A Word of Warning on
The Cathedral of Catania
Open-armed saints welcome visitors to the Cathedral of Catania, but there is also a word of warning inscribed on the façade.
The Cathedral of Catania ranges among the most adorable churches I’ve seen with its contrasting lava and limestone exterior guarded by cool marble saints. The characteristic buildings in the centre of Catania are naturally included in UNESCO’s listing of Val di Noto as testimony to the ‘exuberant genius of late Baroque art and architecture’ along with the centre of other towns like Noto and Palazzolo.
Yet it is not the architectural beauty that makes me linger over the Cathedral of Catania, but the inherent threat in the acronym N.O.P.A.Q.V.I.E. embossed on the façade. N.O.P.A.Q.V.I.E. stands for ‘Noli offendere Patriam Agathae quia ultrix iniuriarum est’, which means that Saint Agatha will revenge any injustice performed by those who offend her country. A promise or warning that has hung over Catania for almost 1800 years.
Breasts of a Virgin
According to the Italian chronicler Jacobus de Voragine, Agatha was a beautiful and pious young girl born into a noble family in Catania in 231AD. She was wooed by the low-born, pagan Roman prefect Quintianus, who locked her up in a brothel the first time he was rejected, but still Agatha refused to give in. Instead she kept provoking Quintianus with her chastity and her faith in God, even after she was subjected to torture and starvation. The virgin Agatha had her breasts cut off and was sent to prison, where Peter the Apostle appeared and healed her wounds, but 20 years old she was prosecuted as a female martyr and canonized soon afterwards.
Saint Agatha is often depicted carrying her severed breasts on a platter, and the shape of her attributes made her the patron saint of bell-founders and bakers (of round breads and buns).
After Agatha’s death Quintianus was on his way to confiscate the young girl’s riches, but suddenly his horses went wild and kicked him in the river. His body was never found. Precisely a year later, Etna erupted and spewed fire and lava down towards the city. The pagans fled from the mountain to the saint’s tomb and placed the pall that covered it in the line of the fire. This held the lava back from advancing any further, and led to a belief in the vengeance and protection of the virgin saint.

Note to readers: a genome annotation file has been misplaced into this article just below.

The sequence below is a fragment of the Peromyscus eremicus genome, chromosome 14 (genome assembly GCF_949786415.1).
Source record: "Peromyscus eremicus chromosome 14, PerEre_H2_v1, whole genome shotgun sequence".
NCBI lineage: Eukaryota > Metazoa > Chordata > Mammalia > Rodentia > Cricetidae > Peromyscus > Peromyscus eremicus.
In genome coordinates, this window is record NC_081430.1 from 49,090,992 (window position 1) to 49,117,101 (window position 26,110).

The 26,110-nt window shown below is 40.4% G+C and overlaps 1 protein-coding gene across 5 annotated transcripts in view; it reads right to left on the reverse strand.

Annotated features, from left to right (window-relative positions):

In 1231 Frederic II met hostility and opposition against a central rule from several Sicilian cities, and to institute an example he planned to prosecute all the inhabitants of Catania including women and children. They were allowed to attend a last mass, where the king would also be present, and when the congregation opened their prayer books the letters N.O.P.A.Q.V.I.E. were written on every page. This intimidated Frederic II and made him call off the execution, so no people from Catania were harmed in the struggle.
Since then the magic letters N.O.P.A.Q.V.I.E. have been part of the design every time the Cathedral of Catania has been destroyed and rebuilt. So has the acronym M.S.S.H.D.E.P.L. which stands for ‘Mentem Sanctam Spontaneam Honorem Deo Et Patriae Liberationem’ meaning that Saint Agatha had a ‘holy and generous soul, gave honour to God, and accomplished the liberation of her country’.
For this, the bust containing Saint Agatha’s relics in the Cathedral of Catania is covered in colourful gem-stones, and she is commemorated every year from February 3 to 5 with all night processions through the streets of Catania.
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I just love posts like this – full of history – gory, brutal and cruel as it was, I still find it fascinating. You make me want to travel. Mette!
I’m glad to hear that, Adri. Hope you’ll make it back to Italy soon:)
Saint Agatha’s story is one of the many reasons Sicily fascinates me.
While, we were able to see the celebration of Santa Lucia in Sicily we missed by a week the celebration of Saint Agatha.
I found the cathedral and Church of Saint Agatha both amazing.
Catania is a wonderful city.
What a pity. But it’s always great to have an excuse to go back to Catania some other time.